The U.S. position on the island dispute complicates China’s effort to forge closer ties with Washington. Xi seems to want a good relationship with Washington, and thus escalating tensions with Washington’s closest Asian ally will get in his way. Likewise, Shinzo Abe, who has long advocated for a more robust defense role for Japan’s Self-Defense Force, also wants close alliance relations with Washington, and thus his meeting with President Barack Obama in February included a strong statement of Japanese restraint in the standoff with Chinese ships.
Both Xi and Abe will need to proceed carefully in their diplomatic dance, given the volatility of domestic sentiments over the islands. Early efforts to explore options have included the visits to Beijing of several well-known Japanese political leaders with strong ties to the Chinese leadership. In January, Yamaguchi Natsuo, head of Abe’s coalition partner, the New Komei Party, was sent to Beijing, and had a good meeting with Xi. At the time, Xi was reportedly open to considering high-level diplomacy with Japan, but then an incident involving a Chinese ship locking its firing radar on a Japanese frigate created tensions anew. More recently, former Prime Minister Fukuda Yasuo visited Beijing and briefly interacted with Xi at the Boao Forum for Asia. Fukuda later praised Xi’s speech there for emphasizing the resolution of disputes through dialogue.
Japan’s finance minister and deputy prime minister, Taro Aso, is expected to visit Beijing this month, and next month former foreign minister and deputy leader of the Liberal Democratic Party, Komura Masahiko, would also like to visit. The hope is that these Japanese visits to Beijing can prepare for high level government meetings later in the year. Japan, China, and South Korea were due to have their annual trilateral summit in Seoul this spring, but China asked that it be postponed due to the island dispute with Japan, eliminating an important opportunity for contact between the leaders.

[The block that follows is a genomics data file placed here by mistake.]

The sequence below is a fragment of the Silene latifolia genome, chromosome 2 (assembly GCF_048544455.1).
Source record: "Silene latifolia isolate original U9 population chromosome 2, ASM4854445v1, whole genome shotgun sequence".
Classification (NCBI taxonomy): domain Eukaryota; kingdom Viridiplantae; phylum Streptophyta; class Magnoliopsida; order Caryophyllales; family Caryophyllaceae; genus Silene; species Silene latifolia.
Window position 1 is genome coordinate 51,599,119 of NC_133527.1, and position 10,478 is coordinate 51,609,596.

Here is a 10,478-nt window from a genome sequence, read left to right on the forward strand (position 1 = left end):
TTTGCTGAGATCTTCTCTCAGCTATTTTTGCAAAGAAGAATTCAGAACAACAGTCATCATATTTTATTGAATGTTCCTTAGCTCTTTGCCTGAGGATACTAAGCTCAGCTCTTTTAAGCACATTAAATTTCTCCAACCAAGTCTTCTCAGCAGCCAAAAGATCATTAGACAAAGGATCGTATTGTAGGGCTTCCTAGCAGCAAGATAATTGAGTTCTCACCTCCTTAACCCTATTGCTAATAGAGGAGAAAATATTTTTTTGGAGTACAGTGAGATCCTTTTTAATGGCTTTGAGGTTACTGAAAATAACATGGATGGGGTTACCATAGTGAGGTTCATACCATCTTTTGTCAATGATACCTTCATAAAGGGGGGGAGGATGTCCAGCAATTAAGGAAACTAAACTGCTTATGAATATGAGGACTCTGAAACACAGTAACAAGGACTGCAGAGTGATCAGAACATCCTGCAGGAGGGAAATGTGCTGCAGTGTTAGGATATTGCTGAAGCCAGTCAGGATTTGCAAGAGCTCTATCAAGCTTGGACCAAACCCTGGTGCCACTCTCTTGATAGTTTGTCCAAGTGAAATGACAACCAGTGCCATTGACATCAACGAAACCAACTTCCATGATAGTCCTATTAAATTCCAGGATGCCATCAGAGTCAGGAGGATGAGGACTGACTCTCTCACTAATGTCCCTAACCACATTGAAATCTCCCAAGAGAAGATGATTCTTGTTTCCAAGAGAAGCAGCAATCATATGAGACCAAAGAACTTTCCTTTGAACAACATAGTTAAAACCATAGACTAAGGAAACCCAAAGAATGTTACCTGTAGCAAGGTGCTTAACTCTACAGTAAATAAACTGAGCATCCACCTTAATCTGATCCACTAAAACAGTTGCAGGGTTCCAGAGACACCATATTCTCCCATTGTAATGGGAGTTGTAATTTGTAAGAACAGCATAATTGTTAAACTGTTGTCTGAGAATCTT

There are some good signs, however, that careful preparation for renewed diplomacy could be afoot. New personalities close to both leaders have deep experience in repairing relations. The new Chinese foreign minister, Wang Yi, is perhaps the most knowledgeable and skillful at guiding Beijing’s relations with Tokyo. He was ambassador to Japan during the last effort at reconciliation in 2006-2008, and wrote the speech that China’s premier, Wen Jiaobao, gave to the Japanese parliament. Likewise, Abe himself had to craft a new vision for reconciliation when he succeeded Junichiro Koizumi as prime minister in 2006.
But today’s China—and today’s Chinese leaders—may be less receptive. Only time will tell. A careful script and extended high-level contact to rebuild personal ties could yet again rescue the Japan-China relationship from political strife. The larger question is one that only Xi can begin to address, and that is whether Beijing wants to begin a conversation with its neighbors on its strategic ambitions in Asian waters. Japan is not the only country on China’s periphery that is worried about the longer terms impact of China’s growing military power.
If Xi insists that China’s neighbors adjust to its rising influence without offering reassurance and compromise, he will invite hostility rather than cooperation. Mr. Abe’s overtures may not yet fully satisfy, but they are the beginning of a dance that might just determine the region’s future.
Sheila A. Smith is a senior fellow for Japan studies at the Council on Foreign Relations.